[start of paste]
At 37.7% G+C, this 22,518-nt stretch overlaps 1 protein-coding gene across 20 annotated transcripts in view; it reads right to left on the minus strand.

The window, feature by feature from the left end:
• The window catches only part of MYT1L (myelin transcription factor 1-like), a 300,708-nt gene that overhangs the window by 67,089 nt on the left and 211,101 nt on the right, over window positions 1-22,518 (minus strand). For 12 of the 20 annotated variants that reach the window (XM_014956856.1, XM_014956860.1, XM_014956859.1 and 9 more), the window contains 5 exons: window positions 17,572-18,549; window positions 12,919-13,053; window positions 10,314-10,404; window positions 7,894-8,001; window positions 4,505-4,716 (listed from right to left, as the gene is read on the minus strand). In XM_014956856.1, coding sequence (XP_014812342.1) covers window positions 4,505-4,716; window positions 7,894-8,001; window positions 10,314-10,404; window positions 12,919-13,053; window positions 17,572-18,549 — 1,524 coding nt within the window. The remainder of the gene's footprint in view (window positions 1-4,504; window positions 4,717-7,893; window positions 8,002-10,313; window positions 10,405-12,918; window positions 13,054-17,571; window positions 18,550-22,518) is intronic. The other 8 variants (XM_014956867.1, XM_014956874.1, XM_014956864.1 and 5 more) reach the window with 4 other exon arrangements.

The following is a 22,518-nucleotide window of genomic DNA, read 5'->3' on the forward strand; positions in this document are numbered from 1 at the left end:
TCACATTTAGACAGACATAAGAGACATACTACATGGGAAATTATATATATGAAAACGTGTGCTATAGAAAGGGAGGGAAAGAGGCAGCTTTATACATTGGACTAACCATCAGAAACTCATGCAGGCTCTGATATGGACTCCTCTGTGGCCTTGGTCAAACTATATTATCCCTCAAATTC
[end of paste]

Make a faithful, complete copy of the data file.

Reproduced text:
At 37.7% G+C, this 22,518-nt stretch overlaps 1 protein-coding gene across 20 annotated transcripts in view; it reads right to left on the minus strand.

The window, feature by feature from the left end:
• The window catches only part of MYT1L (myelin transcription factor 1-like), a 300,708-nt gene that overhangs the window by 67,089 nt on the left and 211,101 nt on the right, over window positions 1-22,518 (minus strand). For 12 of the 20 annotated variants that reach the window (XM_014956856.1, XM_014956860.1, XM_014956859.1 and 9 more), the window contains 5 exons: window positions 17,572-18,549; window positions 12,919-13,053; window positions 10,314-10,404; window positions 7,894-8,001; window positions 4,505-4,716 (listed from right to left, as the gene is read on the minus strand). In XM_014956856.1, coding sequence (XP_014812342.1) covers window positions 4,505-4,716; window positions 7,894-8,001; window positions 10,314-10,404; window positions 12,919-13,053; window positions 17,572-18,549 — 1,524 coding nt within the window. The remainder of the gene's footprint in view (window positions 1-4,504; window positions 4,717-7,893; window positions 8,002-10,313; window positions 10,405-12,918; window positions 13,054-17,571; window positions 18,550-22,518) is intronic. The other 8 variants (XM_014956867.1, XM_014956874.1, XM_014956864.1 and 5 more) reach the window with 4 other exon arrangements.

The following is a 22,518-nucleotide window of genomic DNA, read 5'->3' on the forward strand; positions in this document are numbered from 1 at the left end:
TCACATTTAGACAGACATAAGAGACATACTACATGGGAAATTATATATATGAAAACGTGTGCTATAGAAAGGGAGGGAAAGAGGCAGCTTTATACATTGGACTAACCATCAGAAACTCATGCAGGCTCTGATATGGACTCCTCTGTGGCCTTGGTCAAACTATATTATCCCTCAAATTC